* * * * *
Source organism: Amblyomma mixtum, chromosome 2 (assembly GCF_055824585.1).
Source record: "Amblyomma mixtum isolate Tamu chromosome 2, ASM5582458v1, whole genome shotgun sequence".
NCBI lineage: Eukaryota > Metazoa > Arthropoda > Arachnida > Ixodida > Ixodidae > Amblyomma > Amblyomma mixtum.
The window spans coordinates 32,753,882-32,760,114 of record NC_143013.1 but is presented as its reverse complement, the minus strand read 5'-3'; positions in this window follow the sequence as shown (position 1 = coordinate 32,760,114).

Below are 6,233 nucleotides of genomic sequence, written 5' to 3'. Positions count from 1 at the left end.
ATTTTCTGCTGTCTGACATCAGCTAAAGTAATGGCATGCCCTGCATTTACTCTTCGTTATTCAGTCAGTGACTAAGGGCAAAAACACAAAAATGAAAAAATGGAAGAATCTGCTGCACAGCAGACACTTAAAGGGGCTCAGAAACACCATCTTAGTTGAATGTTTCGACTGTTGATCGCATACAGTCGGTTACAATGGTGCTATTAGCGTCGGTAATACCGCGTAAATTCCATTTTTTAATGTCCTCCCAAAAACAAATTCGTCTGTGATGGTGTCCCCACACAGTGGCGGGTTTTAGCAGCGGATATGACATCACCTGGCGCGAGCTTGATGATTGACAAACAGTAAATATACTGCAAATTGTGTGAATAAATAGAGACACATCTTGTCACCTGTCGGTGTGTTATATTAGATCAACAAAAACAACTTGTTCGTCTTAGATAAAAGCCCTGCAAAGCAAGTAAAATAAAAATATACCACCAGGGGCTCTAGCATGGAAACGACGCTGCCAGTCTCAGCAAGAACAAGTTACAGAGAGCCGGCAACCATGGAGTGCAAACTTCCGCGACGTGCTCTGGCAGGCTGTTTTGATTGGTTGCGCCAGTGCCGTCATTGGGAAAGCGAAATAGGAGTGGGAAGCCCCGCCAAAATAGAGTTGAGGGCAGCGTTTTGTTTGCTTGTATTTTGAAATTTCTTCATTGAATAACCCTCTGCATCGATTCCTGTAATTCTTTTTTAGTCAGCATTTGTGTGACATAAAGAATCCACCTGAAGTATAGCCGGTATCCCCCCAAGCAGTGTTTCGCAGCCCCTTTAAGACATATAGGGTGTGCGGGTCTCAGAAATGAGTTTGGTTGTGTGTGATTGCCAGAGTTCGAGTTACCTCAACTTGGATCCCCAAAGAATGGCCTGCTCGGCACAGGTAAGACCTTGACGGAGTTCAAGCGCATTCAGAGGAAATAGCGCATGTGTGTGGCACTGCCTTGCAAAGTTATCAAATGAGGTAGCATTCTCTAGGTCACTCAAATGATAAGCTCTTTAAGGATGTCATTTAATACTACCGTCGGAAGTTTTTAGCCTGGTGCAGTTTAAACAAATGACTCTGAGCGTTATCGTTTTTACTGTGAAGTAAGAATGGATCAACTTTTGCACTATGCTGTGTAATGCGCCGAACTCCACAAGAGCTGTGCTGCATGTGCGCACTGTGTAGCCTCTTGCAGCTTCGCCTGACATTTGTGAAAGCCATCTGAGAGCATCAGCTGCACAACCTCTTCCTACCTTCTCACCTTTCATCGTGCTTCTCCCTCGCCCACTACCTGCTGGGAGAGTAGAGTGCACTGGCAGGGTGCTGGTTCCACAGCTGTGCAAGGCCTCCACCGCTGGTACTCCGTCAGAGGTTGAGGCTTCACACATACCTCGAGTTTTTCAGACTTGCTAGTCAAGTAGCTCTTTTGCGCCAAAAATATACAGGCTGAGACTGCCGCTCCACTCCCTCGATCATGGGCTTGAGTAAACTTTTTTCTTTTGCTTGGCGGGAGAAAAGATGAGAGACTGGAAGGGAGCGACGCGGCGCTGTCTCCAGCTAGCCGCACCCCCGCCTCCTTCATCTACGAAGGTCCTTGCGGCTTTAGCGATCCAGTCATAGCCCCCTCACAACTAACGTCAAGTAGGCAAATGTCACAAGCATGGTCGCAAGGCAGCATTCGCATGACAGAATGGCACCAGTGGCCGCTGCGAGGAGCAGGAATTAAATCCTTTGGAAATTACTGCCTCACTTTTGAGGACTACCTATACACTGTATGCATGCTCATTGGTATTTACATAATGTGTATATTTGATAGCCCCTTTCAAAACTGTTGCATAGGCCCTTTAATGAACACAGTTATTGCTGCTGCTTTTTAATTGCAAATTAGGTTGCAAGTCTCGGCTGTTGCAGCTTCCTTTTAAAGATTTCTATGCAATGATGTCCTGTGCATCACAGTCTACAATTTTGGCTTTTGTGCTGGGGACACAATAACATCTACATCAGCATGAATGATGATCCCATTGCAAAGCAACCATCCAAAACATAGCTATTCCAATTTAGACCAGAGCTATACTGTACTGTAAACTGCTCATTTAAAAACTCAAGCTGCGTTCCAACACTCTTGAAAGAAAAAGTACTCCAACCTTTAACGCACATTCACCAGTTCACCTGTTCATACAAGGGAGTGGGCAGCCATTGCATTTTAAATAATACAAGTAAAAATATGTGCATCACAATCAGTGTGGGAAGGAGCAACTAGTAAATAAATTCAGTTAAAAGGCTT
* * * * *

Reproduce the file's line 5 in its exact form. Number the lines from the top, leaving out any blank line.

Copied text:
Below are 6,233 nucleotides of genomic sequence, written 5' to 3'. Positions count from 1 at the left end.